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Amblyopia

What is Amblyopia?

Amblyopia (“Lazy Eye”) is reduced vision in one or both eyes caused by inadequate stimulation of the visual processing system during childhood. It does not refer to reduced vision as a result of damage or irregularity in the eye, or the visual pathway in the brain, and cannot be corrected using glasses or surgery.

Causes of Amblyopia

Strabismus (ocular misalignment)- when a child’s eye is turning this often causes double vision as the eyes are misaligned and focussing on 2 different images. To eliminate this double vision the brain is often able to ignore and shut off the image from the turned eye. This is termed suppression. Prolonged suppression of the image from one eye results in reduced stimulation of visual processing from that eye and results in amblyopia.

Stimulus Deprivation- reduction of adequate visual stimulus to one or both eyes due to factors such as refractive error (longsight, shortsight, astigmatism), cataracts or ptosis (droopy eyelid). Once the depriving factor is removed or corrected, often the vision will improve but may not return to what is considered a normal level. This remaining reduced vision is amblyopia, caused by the reduced stimulus to the eye/s.

How is Amblyopia treated?

Unilateral Amblyopia (one eye)

Stimulus deprivation amblyopia is treated by prompt removal of the cause, such as glasses correction for refractive error, removal of cataracts or ptosis repair. Following this, patching therapy is often undertaken in which the stronger eye is covered for a number of hours per day, encouraging the weaker amblyopic eye to work and improve the visual processing from this eye.
Amblyopia caused by strabismus is treated first using glasses to correct refractive error if required, followed by patching therapy. Patching therapy is undertaken before any surgery is considered to correct eye misalignment as the improved vision may lead to a better control of eye alignment and/or surgical outcome.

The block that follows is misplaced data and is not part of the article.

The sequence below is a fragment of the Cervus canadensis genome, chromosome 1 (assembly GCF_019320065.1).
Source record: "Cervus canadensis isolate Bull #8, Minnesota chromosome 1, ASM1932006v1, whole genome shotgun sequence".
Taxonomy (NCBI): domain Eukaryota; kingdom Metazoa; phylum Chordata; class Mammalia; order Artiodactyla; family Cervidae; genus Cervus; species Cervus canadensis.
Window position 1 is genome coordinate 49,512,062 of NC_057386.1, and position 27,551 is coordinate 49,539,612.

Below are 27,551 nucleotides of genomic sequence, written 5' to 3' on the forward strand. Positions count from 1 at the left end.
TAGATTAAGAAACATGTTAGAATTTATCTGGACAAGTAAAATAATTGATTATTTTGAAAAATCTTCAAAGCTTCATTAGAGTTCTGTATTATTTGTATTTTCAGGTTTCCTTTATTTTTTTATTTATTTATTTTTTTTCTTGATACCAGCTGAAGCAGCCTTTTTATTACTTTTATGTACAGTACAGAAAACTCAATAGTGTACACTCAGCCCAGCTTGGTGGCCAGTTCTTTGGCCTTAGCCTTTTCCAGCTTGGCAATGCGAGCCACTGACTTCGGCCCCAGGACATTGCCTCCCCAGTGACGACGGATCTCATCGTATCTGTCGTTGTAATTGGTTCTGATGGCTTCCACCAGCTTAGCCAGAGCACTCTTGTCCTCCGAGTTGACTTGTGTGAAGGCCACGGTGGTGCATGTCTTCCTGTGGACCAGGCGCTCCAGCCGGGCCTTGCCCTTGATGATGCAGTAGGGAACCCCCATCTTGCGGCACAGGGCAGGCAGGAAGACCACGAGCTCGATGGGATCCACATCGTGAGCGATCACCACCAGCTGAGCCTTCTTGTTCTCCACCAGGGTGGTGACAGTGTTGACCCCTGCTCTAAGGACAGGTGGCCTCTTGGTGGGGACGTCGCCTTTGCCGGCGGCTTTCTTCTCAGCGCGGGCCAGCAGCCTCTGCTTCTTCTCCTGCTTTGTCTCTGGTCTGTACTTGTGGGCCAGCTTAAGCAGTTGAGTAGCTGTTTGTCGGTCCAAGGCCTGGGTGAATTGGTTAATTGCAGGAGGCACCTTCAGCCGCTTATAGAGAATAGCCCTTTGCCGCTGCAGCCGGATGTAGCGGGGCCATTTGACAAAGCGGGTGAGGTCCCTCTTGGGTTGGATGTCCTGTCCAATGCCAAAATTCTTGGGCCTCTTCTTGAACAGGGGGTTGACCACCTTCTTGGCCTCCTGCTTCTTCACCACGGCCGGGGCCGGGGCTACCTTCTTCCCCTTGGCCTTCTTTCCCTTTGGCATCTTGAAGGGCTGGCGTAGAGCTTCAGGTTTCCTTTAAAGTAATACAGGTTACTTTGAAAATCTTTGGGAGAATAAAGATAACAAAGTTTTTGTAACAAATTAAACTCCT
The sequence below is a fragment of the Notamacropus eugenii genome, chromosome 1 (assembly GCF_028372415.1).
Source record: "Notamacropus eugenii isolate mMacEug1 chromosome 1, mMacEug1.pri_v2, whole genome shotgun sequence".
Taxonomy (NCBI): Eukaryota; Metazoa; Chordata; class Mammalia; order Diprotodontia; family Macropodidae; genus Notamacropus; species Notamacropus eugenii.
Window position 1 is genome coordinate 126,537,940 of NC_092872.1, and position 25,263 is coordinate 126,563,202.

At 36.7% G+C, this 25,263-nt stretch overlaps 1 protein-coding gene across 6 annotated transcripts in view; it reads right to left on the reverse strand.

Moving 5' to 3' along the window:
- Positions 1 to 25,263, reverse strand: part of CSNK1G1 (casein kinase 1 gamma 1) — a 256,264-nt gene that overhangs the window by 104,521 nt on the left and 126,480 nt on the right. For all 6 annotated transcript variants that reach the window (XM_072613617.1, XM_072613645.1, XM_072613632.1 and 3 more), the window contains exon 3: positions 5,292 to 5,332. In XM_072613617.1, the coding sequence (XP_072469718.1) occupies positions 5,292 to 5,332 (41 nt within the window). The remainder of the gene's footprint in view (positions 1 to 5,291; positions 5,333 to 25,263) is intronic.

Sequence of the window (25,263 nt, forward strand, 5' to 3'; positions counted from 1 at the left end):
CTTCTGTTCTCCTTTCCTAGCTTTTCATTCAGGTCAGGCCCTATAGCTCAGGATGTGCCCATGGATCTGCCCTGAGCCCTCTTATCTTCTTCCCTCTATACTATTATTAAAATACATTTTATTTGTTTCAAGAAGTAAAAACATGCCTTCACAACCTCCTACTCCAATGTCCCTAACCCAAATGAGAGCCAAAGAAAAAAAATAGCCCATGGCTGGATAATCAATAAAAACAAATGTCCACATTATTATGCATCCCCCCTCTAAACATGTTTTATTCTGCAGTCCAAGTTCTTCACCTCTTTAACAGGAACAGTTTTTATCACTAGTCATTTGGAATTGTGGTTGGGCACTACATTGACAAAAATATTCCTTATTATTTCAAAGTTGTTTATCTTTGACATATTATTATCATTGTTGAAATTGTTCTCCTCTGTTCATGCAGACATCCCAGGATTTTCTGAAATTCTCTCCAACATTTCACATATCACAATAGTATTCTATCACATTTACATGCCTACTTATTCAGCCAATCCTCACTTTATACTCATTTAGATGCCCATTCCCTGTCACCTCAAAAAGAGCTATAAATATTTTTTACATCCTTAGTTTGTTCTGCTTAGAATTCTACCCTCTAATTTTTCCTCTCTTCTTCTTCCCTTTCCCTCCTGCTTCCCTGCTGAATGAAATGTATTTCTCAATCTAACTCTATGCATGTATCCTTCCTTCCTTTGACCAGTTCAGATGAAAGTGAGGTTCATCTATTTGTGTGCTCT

The amount of patching per day and the duration of patching treatment is dependent on the child’s initial level of vision and visual improvement during therapy. It is ceased on the doctor’s advice once the vision has reached the desired level (often 6/6 or better) or there is no longer improvement with patching.

Bilateral Amblyopia (both eyes)

Bilateral amblyopia is rare and is most often caused by high refractive error in both eyes. If the vision is equal in both eyes, full time wear of refractive correction is the main treatment option. If the amblyopia is asymmetrical between the eyes some patching therapy may be used to strengthen the weaker eye.

Is there an alternative to patching?

Atropine eye drops can be used as an alternative to patching in particular cases. This involves the vision in the stronger eye being temporarily blurred by the drops, encouraging the weaker eye to work.
Not all children will benefit from the use of eye drops to treat amblyopia. This is dependent on their refractive error and the doctor will advise what the best course of treatment is for your child.

When should Amblyopia be treated?

Amblyopia should be treated as soon as it is detected to encourage the most improvement in vision and is considered most effective in children 8 years and younger. In older children improvements in vision may still be made with appropriate therapy but these improvements may not be as significant and slower.

What if Amblyopia is left untreated?

If amblyopia is left untreated, the vision in the affected eye/s will remain permanently decreased. This increases the likelihood of blindness and disability in later life if the good eye becomes injured or diseased.

How can Amblyopia be detected?

Reduced vision and amblyopia can be detected in children through observation of behaviour from parents and appropriate professional vision screening. If reduced vision is suspected at any age, your child should be taken to a paediatric ophthalmologist or orthoptist for examination. If you suspect your child of having strabismus (misaligned eyes), prompt review by a paediatric ophthalmologist is advised. It is recommended that all children undergo vision screening prior to commencing school, regardless of whether or not reduced vision is suspected.

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Posted on

July 13, 2018